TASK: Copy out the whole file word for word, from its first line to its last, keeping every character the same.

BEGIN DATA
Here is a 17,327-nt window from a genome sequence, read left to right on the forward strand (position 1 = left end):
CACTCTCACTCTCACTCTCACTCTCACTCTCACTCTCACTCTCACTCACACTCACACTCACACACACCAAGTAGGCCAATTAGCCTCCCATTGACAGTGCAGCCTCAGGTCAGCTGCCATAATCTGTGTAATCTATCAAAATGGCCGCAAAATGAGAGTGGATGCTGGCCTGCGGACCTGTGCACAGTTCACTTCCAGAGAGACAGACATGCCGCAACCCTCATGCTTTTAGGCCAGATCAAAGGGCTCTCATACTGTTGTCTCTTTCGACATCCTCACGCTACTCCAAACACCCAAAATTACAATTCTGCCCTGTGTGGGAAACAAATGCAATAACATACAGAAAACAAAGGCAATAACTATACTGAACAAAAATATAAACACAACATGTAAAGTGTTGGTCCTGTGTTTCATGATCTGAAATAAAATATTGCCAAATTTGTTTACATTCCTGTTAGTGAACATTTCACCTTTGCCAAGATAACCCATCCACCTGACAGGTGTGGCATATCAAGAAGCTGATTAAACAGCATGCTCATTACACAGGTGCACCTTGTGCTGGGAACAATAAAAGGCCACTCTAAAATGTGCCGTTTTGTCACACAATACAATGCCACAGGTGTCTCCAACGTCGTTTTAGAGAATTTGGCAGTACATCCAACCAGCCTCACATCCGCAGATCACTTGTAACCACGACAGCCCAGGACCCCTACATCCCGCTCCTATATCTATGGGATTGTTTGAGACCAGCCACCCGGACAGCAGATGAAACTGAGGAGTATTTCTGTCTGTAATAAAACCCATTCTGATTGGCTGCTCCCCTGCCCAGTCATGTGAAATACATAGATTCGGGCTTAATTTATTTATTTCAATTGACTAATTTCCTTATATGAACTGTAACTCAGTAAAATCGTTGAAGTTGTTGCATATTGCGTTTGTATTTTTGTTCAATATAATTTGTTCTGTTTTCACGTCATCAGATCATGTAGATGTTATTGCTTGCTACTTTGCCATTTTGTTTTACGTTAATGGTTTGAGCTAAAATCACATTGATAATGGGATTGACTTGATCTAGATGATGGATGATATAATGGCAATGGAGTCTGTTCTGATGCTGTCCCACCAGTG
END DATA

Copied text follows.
Here is a 17,327-nt window from a genome sequence, read left to right on the forward strand (position 1 = left end):
CACTCTCACTCTCACTCTCACTCTCACTCTCACTCTCACTCTCACTCACACTCACACTCACACACACCAAGTAGGCCAATTAGCCTCCCATTGACAGTGCAGCCTCAGGTCAGCTGCCATAATCTGTGTAATCTATCAAAATGGCCGCAAAATGAGAGTGGATGCTGGCCTGCGGACCTGTGCACAGTTCACTTCCAGAGAGACAGACATGCCGCAACCCTCATGCTTTTAGGCCAGATCAAAGGGCTCTCATACTGTTGTCTCTTTCGACATCCTCACGCTACTCCAAACACCCAAAATTACAATTCTGCCCTGTGTGGGAAACAAATGCAATAACATACAGAAAACAAAGGCAATAACTATACTGAACAAAAATATAAACACAACATGTAAAGTGTTGGTCCTGTGTTTCATGATCTGAAATAAAATATTGCCAAATTTGTTTACATTCCTGTTAGTGAACATTTCACCTTTGCCAAGATAACCCATCCACCTGACAGGTGTGGCATATCAAGAAGCTGATTAAACAGCATGCTCATTACACAGGTGCACCTTGTGCTGGGAACAATAAAAGGCCACTCTAAAATGTGCCGTTTTGTCACACAATACAATGCCACAGGTGTCTCCAACGTCGTTTTAGAGAATTTGGCAGTACATCCAACCAGCCTCACATCCGCAGATCACTTGTAACCACGACAGCCCAGGACCCCTACATCCCGCTCCTATATCTATGGGATTGTTTGAGACCAGCCACCCGGACAGCAGATGAAACTGAGGAGTATTTCTGTCTGTAATAAAACCCATTCTGATTGGCTGCTCCCCTGCCCAGTCATGTGAAATACATAGATTCGGGCTTAATTTATTTATTTCAATTGACTAATTTCCTTATATGAACTGTAACTCAGTAAAATCGTTGAAGTTGTTGCATATTGCGTTTGTATTTTTGTTCAATATAATTTGTTCTGTTTTCACGTCATCAGATCATGTAGATGTTATTGCTTGCTACTTTGCCATTTTGTTTTACGTTAATGGTTTGAGCTAAAATCACATTGATAATGGGATTGACTTGATCTAGATGATGGATGATATAATGGCAATGGAGTCTGTTCTGATGCTGTCCCACCAGTG